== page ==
From Twitter Friends to a Global Network of Early Career WIC
When the COVID-19 pandemic first hit last year, we all gradually learned to embrace the new normal of virtual meetings, Zoom interviews and webinars. As we adapted to this phenomenal shift to everything virtual, social media and particularly Twitter, emerged as a versatile platform for networking, discussion and camaraderie between colleagues.
In fact, published data show that the women in cardiology (WIC) Twitter network has grown substantially over the last few years, with discussions being primarily driven by female physicians, among whom are trainees and early careers. These discussions have spanned a wide range of topics including professional development, mentorship, less than full-time training, radiation safety, challenges in pregnancy, parenting and childcare.
Indeed, many of these challenges are particularly unique to trainees, fellows and early career WIC, and it was in the midst of one such discussion on Twitter in May 2020 that we connected as young women in cardiology. We were all in training – at almost similar stages of our careers and shared the same passion for cardiology, advocacy for WIC and pursuing solutions to our challenges. Needless to say, there was an immediate connection. Coming from six different continents from across the globe, these Twitter chats led to a WhatsApp group followed by a Zoom meeting, where we conversed with ease like old friends, and the network of Global WIC Early Careers (@global_wic) was born.
As trainees and early career WIC ourselves, we feel we are best positioned to not only identify the precise challenges we encounter, but also to reach out to our international peers at similar stages in their careers, to share our experiences and learn from each other, as we strive to identify solutions to our respective challenges in our home countries and regions. Increasingly, we have come to realize that our strength lies in our diversity.
On a more professional level, our collaboration has been a fantastic learning opportunity in organization and leadership, advocacy, delivering deadlines responsibly, troubleshooting and importantly, the value of teamwork. We have organized webinars and published papers together. We have overcome the challenges of working across six different time zones and successfully hosted global case and essay competitions, and didactic talks on research, all of which have the consistent underlying theme of advocating for and showcasing the talent of WIC. In doing so, we have been fortunate to have received mentorship of more senior WIC, including the ACC WIC Communications group, and have been able to expand our network to collaborate with more friends and colleagues from across the globe.
But perhaps what we value the most is the cross-border friendships we have made, and the absolute candor with which we can discuss challenges. Not one of us has met the other in real life, and yet we have shared with each other our training pathways, mentorship journeys, and as the pandemic took a turn for the worse, commiserated with each other over family worries and workplace issues. We have celebrated our achievements, professional and personal. Importantly, being a minority in a largely male-dominated specialty, there are many benefits to such informal networks, ranging from sharing potential opportunities to recommending connections for a particular project. In effect, we have developed a "peer mentorship" among ourselves, and collectively, we bring to the table far more than each of us could ever have done, individually.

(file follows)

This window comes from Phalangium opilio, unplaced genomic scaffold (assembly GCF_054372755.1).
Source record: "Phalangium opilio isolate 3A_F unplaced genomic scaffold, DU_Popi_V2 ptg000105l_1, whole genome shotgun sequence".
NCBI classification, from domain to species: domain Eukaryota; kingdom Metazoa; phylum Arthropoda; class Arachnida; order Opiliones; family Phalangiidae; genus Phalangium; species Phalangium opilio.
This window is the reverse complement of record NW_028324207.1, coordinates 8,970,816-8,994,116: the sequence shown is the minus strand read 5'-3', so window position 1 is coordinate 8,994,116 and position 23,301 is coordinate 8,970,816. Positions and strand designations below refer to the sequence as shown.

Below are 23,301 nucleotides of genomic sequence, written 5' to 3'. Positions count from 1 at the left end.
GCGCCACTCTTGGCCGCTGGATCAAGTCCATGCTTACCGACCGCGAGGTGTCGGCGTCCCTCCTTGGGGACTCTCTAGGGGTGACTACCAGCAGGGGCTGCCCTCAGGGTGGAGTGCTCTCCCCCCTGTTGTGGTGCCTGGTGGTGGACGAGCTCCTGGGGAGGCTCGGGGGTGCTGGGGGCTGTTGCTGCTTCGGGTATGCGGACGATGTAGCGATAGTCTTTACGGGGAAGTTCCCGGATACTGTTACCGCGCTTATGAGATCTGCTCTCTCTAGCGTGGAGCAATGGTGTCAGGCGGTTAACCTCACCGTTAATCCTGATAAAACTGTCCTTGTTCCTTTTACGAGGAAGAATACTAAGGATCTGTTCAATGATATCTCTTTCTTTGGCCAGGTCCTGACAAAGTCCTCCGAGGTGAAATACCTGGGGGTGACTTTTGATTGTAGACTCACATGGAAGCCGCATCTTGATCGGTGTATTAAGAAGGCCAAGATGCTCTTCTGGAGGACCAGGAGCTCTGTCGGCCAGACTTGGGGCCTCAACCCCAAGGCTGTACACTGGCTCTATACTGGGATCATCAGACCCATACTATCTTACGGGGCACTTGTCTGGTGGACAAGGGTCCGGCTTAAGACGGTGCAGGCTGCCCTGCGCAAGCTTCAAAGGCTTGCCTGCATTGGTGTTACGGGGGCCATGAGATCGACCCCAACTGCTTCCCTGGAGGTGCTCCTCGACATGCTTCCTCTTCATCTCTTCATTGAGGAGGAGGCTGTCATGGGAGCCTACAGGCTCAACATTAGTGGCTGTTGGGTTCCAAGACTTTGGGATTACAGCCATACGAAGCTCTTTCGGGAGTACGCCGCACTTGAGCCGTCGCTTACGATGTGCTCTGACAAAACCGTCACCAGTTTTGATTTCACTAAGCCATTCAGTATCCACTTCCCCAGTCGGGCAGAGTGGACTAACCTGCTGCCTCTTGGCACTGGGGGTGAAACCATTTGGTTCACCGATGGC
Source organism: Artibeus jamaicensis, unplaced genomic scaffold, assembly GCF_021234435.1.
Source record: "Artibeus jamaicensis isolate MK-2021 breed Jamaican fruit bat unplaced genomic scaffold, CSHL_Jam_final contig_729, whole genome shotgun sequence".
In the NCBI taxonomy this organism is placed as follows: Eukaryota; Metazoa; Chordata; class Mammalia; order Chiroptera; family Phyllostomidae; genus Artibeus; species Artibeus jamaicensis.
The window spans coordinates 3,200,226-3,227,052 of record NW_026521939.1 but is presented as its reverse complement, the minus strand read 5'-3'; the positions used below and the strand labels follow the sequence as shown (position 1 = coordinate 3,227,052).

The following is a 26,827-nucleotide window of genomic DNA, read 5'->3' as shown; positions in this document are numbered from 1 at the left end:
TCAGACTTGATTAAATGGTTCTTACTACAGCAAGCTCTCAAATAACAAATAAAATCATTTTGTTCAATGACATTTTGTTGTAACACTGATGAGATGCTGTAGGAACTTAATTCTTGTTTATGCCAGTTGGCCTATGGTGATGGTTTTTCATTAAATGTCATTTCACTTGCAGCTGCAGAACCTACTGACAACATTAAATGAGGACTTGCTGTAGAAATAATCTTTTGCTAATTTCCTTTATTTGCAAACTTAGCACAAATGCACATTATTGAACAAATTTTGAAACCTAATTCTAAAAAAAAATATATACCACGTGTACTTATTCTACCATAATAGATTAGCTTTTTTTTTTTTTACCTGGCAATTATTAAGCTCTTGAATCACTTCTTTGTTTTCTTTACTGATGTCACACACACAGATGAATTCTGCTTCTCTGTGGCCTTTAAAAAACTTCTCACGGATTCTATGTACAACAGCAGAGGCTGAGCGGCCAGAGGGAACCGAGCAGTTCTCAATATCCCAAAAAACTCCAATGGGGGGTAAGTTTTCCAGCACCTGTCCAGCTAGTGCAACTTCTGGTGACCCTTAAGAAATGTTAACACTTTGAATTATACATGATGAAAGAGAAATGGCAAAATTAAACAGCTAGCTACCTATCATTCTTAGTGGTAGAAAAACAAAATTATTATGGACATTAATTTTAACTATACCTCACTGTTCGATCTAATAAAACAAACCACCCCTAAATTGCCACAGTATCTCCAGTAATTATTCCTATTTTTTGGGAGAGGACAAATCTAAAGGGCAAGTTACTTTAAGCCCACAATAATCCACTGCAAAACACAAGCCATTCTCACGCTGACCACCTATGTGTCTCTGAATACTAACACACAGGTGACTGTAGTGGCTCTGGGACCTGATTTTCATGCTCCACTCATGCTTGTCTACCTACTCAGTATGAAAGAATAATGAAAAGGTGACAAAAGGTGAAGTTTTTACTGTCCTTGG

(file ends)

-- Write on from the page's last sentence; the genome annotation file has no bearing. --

The "raft of otters," a model discussed by Jessica Piazza and Dara Kass in their book Olivia Otter Builds Her Raft, has been frequently alluded to in description of WIC, particularly relating to a tight-knit circle for mutual support and teamwork. Networking is crucial to reaching out for such support, mentorship and sponsorship; especially in contemporary times, social media and indeed #CardioTwitter have proven to be phenomenal assets.
In just over a year, the Global WIC Twitter handle has over a thousand followers, and we are discussing plans for our next project as I write this. I am so grateful to have connected with WIC from across the globe and am inspired by the energy and upliftment we instill in each other every day. We have kept each other afloat in the best of times and the worst of times, a true testament to the "raft of otters."
This piece was authored by F. Aaysha Cader, MBBS, MD, MRCP (@aayshacader). The core team of Global WIC Early Careers comprises of Sarah Birkhoelzer, DR; Aaysha Cader, MBBS, MD, MRCP; Sabeeda Kadavath, MD; Louise Segan, MBBS; Nafisa El Sammani, DR; and Paola Morejon, MD. Our Twitter handle is @global_wic.
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